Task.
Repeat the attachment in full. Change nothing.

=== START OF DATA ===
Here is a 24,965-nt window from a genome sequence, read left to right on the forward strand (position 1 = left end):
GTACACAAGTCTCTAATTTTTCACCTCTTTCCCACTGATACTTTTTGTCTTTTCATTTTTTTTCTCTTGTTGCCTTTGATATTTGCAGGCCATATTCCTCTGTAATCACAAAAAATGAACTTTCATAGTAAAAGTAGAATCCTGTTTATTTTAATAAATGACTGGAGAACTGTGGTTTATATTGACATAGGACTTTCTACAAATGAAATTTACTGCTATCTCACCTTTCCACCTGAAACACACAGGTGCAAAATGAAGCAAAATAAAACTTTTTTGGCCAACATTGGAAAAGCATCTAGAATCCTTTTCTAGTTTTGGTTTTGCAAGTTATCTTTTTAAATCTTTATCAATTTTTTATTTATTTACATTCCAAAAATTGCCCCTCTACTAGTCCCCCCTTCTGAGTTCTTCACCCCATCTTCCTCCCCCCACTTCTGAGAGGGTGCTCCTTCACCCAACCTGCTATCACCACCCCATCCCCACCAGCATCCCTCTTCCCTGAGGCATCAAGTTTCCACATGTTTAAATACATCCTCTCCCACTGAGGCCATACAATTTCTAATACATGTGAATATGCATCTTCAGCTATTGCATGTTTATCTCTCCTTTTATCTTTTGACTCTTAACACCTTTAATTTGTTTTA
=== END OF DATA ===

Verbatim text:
Here is a 24,965-nt window from a genome sequence, read left to right on the forward strand (position 1 = left end):
GTACACAAGTCTCTAATTTTTCACCTCTTTCCCACTGATACTTTTTGTCTTTTCATTTTTTTTCTCTTGTTGCCTTTGATATTTGCAGGCCATATTCCTCTGTAATCACAAAAAATGAACTTTCATAGTAAAAGTAGAATCCTGTTTATTTTAATAAATGACTGGAGAACTGTGGTTTATATTGACATAGGACTTTCTACAAATGAAATTTACTGCTATCTCACCTTTCCACCTGAAACACACAGGTGCAAAATGAAGCAAAATAAAACTTTTTTGGCCAACATTGGAAAAGCATCTAGAATCCTTTTCTAGTTTTGGTTTTGCAAGTTATCTTTTTAAATCTTTATCAATTTTTTATTTATTTACATTCCAAAAATTGCCCCTCTACTAGTCCCCCCTTCTGAGTTCTTCACCCCATCTTCCTCCCCCCACTTCTGAGAGGGTGCTCCTTCACCCAACCTGCTATCACCACCCCATCCCCACCAGCATCCCTCTTCCCTGAGGCATCAAGTTTCCACATGTTTAAATACATCCTCTCCCACTGAGGCCATACAATTTCTAATACATGTGAATATGCATCTTCAGCTATTGCATGTTTATCTCTCCTTTTATCTTTTGACTCTTAACACCTTTAATTTGTTTTA